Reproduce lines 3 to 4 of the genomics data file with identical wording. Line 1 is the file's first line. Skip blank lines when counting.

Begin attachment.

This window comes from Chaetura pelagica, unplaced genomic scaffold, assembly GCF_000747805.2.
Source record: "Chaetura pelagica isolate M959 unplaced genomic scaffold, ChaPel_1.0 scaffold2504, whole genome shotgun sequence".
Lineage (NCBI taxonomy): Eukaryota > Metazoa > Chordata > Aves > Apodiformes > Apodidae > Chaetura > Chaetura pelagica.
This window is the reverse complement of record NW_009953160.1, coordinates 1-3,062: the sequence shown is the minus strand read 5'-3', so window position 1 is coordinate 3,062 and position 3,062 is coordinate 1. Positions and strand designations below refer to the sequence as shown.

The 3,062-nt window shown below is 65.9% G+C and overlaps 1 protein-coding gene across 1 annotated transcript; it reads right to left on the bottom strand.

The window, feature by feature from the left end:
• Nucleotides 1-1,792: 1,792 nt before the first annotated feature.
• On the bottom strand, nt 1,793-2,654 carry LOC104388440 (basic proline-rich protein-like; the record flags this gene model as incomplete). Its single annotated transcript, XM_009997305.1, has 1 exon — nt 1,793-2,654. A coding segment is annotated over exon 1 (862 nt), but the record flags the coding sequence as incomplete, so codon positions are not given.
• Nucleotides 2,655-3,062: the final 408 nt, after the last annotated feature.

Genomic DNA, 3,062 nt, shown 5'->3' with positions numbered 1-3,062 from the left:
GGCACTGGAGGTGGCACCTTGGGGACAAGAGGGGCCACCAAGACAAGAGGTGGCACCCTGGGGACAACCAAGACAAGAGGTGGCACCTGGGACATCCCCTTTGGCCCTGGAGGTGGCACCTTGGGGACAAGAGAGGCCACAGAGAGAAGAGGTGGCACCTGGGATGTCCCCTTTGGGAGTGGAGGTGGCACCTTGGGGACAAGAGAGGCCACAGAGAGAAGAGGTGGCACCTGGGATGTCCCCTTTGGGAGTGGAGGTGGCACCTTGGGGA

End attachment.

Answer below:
Lineage (NCBI taxonomy): Eukaryota > Metazoa > Chordata > Aves > Apodiformes > Apodidae > Chaetura > Chaetura pelagica.
This window is the reverse complement of record NW_009953160.1, coordinates 1-3,062: the sequence shown is the minus strand read 5'-3', so window position 1 is coordinate 3,062 and position 3,062 is coordinate 1. Positions and strand designations below refer to the sequence as shown.